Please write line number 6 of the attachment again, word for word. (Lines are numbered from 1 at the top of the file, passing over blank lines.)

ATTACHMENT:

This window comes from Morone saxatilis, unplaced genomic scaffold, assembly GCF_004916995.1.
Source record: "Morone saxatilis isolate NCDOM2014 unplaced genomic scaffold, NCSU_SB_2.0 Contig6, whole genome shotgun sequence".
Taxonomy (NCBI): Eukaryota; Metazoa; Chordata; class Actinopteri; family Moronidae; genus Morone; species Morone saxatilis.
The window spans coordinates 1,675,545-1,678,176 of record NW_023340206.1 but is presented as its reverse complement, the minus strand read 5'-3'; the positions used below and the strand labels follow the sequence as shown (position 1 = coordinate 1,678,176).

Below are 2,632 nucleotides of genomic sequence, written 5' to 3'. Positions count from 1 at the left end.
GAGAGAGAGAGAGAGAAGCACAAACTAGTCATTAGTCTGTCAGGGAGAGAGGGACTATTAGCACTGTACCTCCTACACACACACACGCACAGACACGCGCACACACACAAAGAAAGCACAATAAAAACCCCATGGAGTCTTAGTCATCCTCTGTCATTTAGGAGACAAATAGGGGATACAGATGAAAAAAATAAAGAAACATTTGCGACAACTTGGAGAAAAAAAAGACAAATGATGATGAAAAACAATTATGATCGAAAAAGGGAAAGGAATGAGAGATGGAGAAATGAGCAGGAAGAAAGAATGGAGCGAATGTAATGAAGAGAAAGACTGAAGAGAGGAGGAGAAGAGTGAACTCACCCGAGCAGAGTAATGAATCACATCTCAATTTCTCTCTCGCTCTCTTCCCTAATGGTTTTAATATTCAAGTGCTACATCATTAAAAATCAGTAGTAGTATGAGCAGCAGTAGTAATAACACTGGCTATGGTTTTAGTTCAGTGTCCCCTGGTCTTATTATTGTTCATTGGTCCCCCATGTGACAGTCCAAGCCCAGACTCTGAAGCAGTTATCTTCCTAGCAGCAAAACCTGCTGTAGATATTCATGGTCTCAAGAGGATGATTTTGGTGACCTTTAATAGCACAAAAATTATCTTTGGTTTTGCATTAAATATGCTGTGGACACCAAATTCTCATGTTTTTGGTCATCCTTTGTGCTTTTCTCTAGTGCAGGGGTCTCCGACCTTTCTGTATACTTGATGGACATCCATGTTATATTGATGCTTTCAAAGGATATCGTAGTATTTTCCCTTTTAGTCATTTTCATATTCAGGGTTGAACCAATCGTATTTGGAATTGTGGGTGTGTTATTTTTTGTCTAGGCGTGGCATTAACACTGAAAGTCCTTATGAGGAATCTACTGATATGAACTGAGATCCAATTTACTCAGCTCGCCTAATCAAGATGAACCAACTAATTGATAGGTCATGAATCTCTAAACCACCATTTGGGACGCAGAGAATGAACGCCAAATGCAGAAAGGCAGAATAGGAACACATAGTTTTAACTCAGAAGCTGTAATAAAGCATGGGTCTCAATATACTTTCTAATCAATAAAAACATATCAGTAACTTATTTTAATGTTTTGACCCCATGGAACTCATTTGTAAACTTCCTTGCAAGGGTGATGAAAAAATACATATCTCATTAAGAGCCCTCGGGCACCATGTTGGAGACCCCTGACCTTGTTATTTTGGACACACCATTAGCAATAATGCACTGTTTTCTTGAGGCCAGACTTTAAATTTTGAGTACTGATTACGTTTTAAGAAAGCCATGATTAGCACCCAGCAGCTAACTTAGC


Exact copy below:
GAGAGAGAGAGAGAGAAGCACAAACTAGTCATTAGTCTGTCAGGGAGAGAGGGACTATTAGCACTGTACCTCCTACACACACACACGCACAGACACGCGCACACACACAAAGAAAGCACAATAAAAACCCCATGGAGTCTTAGTCATCCTCTGTCATTTAGGAGACAAATAGGGGATACAGATGAAAAAAATAAAGAAACATTTGCGACAACTTGGAGAAAAAAAAGACAAATGATGATGAAAAACAATTATGATCGAAAAAGGGAAAGGAATGAGAGATGGAGAAATGAGCAGGAAGAAAGAATGGAGCGAATGTAATGAAGAGAAAGACTGAAGAGAGGAGGAGAAGAGTGAACTCACCCGAGCAGAGTAATGAATCACATCTCAATTTCTCTCTCGCTCTCTTCCCTAATGGTTTTAATATTCAAGTGCTACATCATTAAAAATCAGTAGTAGTATGAGCAGCAGTAGTAATAACACTGGCTATGGTTTTAGTTCAGTGTCCCCTGGTCTTATTATTGTTCATTGGTCCCCCATGTGACAGTCCAAGCCCAGACTCTGAAGCAGTTATCTTCCTAGCAGCAAAACCTGCTGTAGATATTCATGGTCTCAAGAGGATGATTTTGGTGACCTTTAATAGCACAAAAATTATCTTTGGTTTTGCATTAAATATGCTGTGGACACCAAATTCTCATGTTTTTGGTCATCCTTTGTGCTTTTCTCTAGTGCAGGGGTCTCCGACCTTTCTGTATACTTGATGGACATCCATGTTATATTGATGCTTTCAAAGGATATCGTAGTATTTTCCCTTTTAGTCATTTTCATATTCAGGGTTGAACCAATCGTATTTGGAATTGTGGGTGTGTTATTTTTTGTCTAGGCGTGGCATTAACACTGAAAGTCCTTATGAGGAATCTACTGATATGAACTGAGATCCAATTTACTCAGCTCGCCTAATCAAGATGAACCAACTAATTGATAGGTCATGAATCTCTAAACCACCATTTGGGACGCAGAGAATGAACGCCAAATGCAGAAAGGCAGAATAGGAACACATAGTTTTAACTCAGAAGCTGTAATAAAGCATGGGTCTCAATATACTTTCTAATCAATAAAAACATATCAGTAACTTATTTTAATGTTTTGACCCCATGGAACTCATTTGTAAACTTCCTTGCAAGGGTGATGAAAAAATACATATCTCATTAAGAGCCCTCGGGCACCATGTTGGAGACCCCTGACCTTGTTATTTTGGACACACCATTAGCAATAATGCACTGTTTTCTTGAGGCCAGACTTTAAATTTTGAGTACTGATTACGTTTTAAGAAAGCCATGATTAGCACCCAGCAGCTAACTTAGC